Shot in the rural Chinese province of Hebei, this work captures a pack of wild dogs scavenging in an arid desolate landscape. East of Que Village considers the impact of Chinese industrialisation and urbanisation on rural communities, casting fresh light on those neglected by the new social-economic paradigm. The dogs, which literally have to eat each other to survive are juxtaposed with a group of villagers who struggle in the same ways. The work reflects the sense of isolation and loss increasingly present in Chinese society as communities are scattered, traditional rural villages are dissolved, and the fight for survival takes hold. The work's title signals to the only road leading from the village to the outside world.
Yejiang / The Nightman Cometh features a cast of strange figures who slip between historical eras. Strewn with symbols of past and future, civilisation and wilderness, dream and reality, the work is laden with filmic, artistic and literary meanings but surrenders to none. An ancient warrior is seen wounded and forlorn after battle, in conflict about his path in life. Yang dramatises the clash between the hero's social role or 'mask', and the more authentic face of his instincts and aspirations. For Yang, the visible world presented in this work is not an objective one but rather the externalisation of internal sentiments.
Pioneers of punk-metal fusion, Wendy O. Williams and the Plasmatics revolutionized the culture of American music with unparalleled live performances and jaw-dropping theatrics, on and off stage. Lightning rods for controversy, Williams and the band endured police arrests and countrywide bans. With unforgettable stunts such as taking chainsaws to guitars and blowing up full-size cars, their chaotic live concerts are the stuff of legend.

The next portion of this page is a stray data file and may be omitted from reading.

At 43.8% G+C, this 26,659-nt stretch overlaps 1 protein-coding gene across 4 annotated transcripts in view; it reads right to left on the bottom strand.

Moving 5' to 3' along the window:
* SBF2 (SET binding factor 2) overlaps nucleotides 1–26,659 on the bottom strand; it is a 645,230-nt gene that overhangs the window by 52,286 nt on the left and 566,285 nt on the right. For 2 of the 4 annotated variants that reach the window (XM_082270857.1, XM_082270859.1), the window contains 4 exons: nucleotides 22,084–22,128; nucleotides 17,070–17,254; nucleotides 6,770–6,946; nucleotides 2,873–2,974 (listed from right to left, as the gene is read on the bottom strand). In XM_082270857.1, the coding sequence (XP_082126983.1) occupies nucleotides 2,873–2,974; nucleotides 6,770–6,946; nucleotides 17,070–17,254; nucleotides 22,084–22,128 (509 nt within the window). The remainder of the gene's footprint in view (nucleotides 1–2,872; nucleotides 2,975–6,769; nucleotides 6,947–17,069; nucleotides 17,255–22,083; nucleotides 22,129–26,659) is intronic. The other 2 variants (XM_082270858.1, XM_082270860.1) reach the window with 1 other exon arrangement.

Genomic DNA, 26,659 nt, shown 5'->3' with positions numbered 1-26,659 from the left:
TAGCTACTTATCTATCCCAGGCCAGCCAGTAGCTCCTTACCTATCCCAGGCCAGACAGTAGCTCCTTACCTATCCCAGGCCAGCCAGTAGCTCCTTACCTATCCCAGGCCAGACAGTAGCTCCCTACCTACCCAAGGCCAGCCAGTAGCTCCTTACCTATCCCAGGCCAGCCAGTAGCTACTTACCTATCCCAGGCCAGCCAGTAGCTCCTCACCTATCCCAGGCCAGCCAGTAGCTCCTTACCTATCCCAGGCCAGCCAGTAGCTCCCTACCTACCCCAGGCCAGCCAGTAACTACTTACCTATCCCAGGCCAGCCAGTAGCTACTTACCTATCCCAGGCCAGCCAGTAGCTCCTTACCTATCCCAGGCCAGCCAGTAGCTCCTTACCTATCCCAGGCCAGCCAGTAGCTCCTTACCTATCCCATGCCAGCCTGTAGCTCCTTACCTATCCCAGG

This is one small step for a man, one giant leap for mankind." Commemorating the 40th anniversary of NASA's 1969 moon landing, this documentary uses news coverage from the BBC archives to recount the excitement of the historic event. Led by science reporter James Burke and astronomer Sir Patrick Moore, the BBC team captures all the drama of the momentous occasion, from the exhilarating takeoff to Neil Armstrong's unforgettable first step.
A personal essay film in which the director recounts his experiences living in the Egyptian city of Suez. In particular he focuses on the city's role in the revolution of 2011.
An Australian biopic about the life of pioneering aviator Charles "Smithy" Kingsford-Smith. The film is unusually frank about the controversies that occasionally dogged him. PG Taylor and Billy Hughes both make appearances playing themselves.
The Israeli-made Faithful City stars Jamie Smith as an American in Tel Aviv just after World War II. Smith makes the acquaintance of a group of orphans, Jewish refugees of the concentration camps. It takes some doing, but Smith wins the love and trust of these displaced youngsters. Like most government-funded Israeli productions of the early 1950s, Faithful City is designed more to instruct and inform than entertain. That it happens to be entertaining in the bargain is all the more reason to seek out this extremely rare film.